Christine de Pizan

Christine de Pizan
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Tuesday, March 1, 2022

Gwerful Mechain, Fifteenth-Century Author of "Playfully Erotic Poems"

 Gwerful Mechain, Welsh poet (c. 1462-1505)

A "playfully erotic" detail from a
fifteenth-century Book of Hours,
Bibliothèque de Genève, Ms. lat. 33

In his introduction to the poems of Gwerful Mechain, Donald Foster writes that she "is the only female poet of medieval Wales with a substantial body of work to have survived." 

Foster speculates that Mechain's work--perhaps as many as thirty-eight poems survive--may have been preserved "because the male scribes who controlled the transmission of Welsh poetry were amused by Gwerful's saucy and frank celebration of sexual intercourse." 

But Mechain's work also seems also to have survived because of her "respect" for the "complex Welsh poetic meters." She knows the tradition, but she can also play with it. And play with it she does.

While a substantial body of work exists, little biographical detail about Mechain's life is available. She was one of five children born to a Welsh nobleman, Hywel Fychan from Mechain, Powys. Her mother was a woman named Gwenhwyfar. She was married to a man named John ap Llewelyn Fychan, with whom she had a daughter, Mawd. And that's it.

Mechain may or may not have had a sexual relationship with the poet Dafydd LLwyd--the two exchange some frank verses, among them his poem in praise of a penis and her response, variously translated as "The Female Genitals," "To the Vagina," or "Cunt," depending on the squeamishness of the translator.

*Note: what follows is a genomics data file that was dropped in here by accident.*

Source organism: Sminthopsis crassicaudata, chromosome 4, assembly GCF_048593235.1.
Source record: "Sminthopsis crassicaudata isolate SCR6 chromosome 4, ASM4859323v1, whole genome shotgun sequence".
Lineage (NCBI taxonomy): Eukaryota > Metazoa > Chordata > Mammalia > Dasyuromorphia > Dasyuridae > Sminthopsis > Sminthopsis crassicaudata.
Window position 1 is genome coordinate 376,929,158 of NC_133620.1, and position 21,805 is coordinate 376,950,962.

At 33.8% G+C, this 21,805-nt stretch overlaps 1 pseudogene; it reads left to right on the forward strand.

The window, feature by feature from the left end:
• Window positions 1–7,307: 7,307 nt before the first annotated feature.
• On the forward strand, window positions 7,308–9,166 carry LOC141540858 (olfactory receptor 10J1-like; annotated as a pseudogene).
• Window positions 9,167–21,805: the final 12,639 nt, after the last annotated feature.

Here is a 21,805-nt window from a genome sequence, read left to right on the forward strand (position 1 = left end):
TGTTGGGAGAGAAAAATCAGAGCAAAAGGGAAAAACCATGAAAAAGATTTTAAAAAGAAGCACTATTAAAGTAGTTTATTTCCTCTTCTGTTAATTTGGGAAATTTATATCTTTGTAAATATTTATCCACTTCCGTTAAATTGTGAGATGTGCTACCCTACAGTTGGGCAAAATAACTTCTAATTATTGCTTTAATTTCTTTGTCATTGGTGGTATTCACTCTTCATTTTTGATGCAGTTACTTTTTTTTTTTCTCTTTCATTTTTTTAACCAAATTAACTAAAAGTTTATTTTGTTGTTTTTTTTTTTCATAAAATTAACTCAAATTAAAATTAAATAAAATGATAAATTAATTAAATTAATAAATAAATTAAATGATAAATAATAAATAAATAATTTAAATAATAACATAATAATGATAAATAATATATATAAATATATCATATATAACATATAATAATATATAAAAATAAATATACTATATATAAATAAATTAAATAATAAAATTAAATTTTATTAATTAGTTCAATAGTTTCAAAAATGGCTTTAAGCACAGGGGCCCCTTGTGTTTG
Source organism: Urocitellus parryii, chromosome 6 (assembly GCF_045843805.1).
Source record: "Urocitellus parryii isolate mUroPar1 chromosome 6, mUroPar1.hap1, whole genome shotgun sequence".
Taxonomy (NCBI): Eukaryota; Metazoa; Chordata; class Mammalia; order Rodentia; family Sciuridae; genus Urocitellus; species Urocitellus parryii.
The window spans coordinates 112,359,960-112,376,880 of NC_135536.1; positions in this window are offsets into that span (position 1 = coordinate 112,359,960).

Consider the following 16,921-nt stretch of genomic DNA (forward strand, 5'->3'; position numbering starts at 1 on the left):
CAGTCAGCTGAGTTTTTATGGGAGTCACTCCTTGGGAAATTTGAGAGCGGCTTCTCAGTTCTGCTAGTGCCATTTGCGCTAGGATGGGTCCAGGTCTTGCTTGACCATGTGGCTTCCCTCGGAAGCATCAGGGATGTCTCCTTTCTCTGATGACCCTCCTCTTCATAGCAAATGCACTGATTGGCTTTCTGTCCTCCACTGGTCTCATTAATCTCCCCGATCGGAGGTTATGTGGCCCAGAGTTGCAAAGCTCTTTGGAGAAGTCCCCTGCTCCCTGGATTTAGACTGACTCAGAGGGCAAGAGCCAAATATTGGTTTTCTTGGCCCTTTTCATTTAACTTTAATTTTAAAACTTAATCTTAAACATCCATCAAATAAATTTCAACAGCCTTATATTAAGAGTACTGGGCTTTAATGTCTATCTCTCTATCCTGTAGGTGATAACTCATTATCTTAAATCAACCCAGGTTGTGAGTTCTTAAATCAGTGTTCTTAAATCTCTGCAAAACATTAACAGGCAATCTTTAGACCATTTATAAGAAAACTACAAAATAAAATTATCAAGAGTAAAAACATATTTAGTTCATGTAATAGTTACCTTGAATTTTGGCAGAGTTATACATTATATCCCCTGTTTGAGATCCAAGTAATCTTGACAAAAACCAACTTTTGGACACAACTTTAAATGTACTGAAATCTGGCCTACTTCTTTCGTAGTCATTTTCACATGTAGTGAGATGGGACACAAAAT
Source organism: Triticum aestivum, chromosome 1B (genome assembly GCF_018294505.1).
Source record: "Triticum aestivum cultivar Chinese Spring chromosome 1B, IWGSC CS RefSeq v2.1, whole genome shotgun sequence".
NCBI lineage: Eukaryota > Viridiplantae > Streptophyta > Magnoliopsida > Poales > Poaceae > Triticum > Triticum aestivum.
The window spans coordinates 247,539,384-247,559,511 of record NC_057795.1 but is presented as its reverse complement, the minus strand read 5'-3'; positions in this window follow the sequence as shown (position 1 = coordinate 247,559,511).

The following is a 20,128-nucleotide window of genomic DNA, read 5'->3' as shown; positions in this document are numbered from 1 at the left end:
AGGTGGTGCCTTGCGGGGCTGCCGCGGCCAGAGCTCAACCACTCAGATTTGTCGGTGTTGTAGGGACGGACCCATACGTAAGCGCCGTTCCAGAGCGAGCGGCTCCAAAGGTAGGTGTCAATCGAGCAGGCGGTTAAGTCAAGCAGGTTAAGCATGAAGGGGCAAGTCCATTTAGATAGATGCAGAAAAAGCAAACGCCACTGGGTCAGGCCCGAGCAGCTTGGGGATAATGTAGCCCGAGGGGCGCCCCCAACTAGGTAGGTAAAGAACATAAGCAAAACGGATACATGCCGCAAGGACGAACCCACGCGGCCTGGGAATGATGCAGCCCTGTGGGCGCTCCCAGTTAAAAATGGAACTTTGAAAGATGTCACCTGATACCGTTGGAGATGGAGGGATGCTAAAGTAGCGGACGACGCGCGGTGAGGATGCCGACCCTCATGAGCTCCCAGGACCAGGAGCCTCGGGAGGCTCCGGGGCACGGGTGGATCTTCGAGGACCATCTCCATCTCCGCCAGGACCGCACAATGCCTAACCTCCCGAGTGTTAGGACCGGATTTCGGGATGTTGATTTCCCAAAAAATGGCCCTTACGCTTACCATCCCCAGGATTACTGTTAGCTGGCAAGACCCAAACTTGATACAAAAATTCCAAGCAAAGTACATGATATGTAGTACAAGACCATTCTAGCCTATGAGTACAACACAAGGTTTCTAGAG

In her Broadview edition of Mechain's poetry, Katie Gramich goes with "To the Vagina," as she does in her online essay, to which I've linked, above. There Gramich refers to her "blushes" when reading aloud the Welsh version of the poem, with its "extremely rude words." I prefer Donald Foster's approach--in translating the Welsh, he titles the poem "Cywydd [Welsh verse form] of the Bush," which seems to be the meaning of the title in its original, "Cywydd y Cedor," Instead of Gramich's use of the obscure "quim" in her English translation of the Welsh cedor, Foster goes for the gusto--in addition to the "bush" of the title, he uses "twat," "snatch," and "cunt." That's my kind of translation. 

Another detail from Bibliothèque de Genève,
Ms. lat. 33 (This manuscript has nothing
to do with Gwerful Mechain except for its few
--and randomly placed--explicitly 
sexual illustrations . . .
weird in a book of hours, but okay)

I also appreciate Foster's observation that, in this poem, Mechain writes back to the Petrarchan catalogue of the female beloved's beauties: she "lampoons the newly fashionable tradition of hyper-praising every female body part except the unmentionable one that the woebegone male lover has had in the back of his mind although not on the tip of his tongue." (For more on how a female writer responds to Petrarch's anatomization of the female body, click here and here.)

As vital and joyful as Mechain's "playfully erotic poems" are, she also addresses angry lines to her husband in "To Her Husband for Beating Her," a simple, frank curse that you will not forget: 

Through your heart’s lining let there be pressed, slanting down,
A dagger to the bone in your chest.
Your knee smashed, your hand crushed, may the rest
Be gutted by the sword you possessed.

(translated from the Middle Welsh by A.M. Juster)

In addition to Gramich's online essay and her edition of Gwerful Mechain's poetry, you may enjoy Danièle Cybulskie's "Gwerful Mechain and the Joy of (Medieval) Sex" (here) and Lauren Cocking's "On the Gleefully Indecent Poems of a Medieval Welsh Feminist Poet" (here).

Click here for the Dictionary of Welsh Biography entry for Gwerful Mechain.

The phrase "playfully erotic poems," used in the title of my post, comes from Katie Gramich. 

I have posted on Mechain today, 1 March, because it is the saint's day of St. David, patron saint of Wales.

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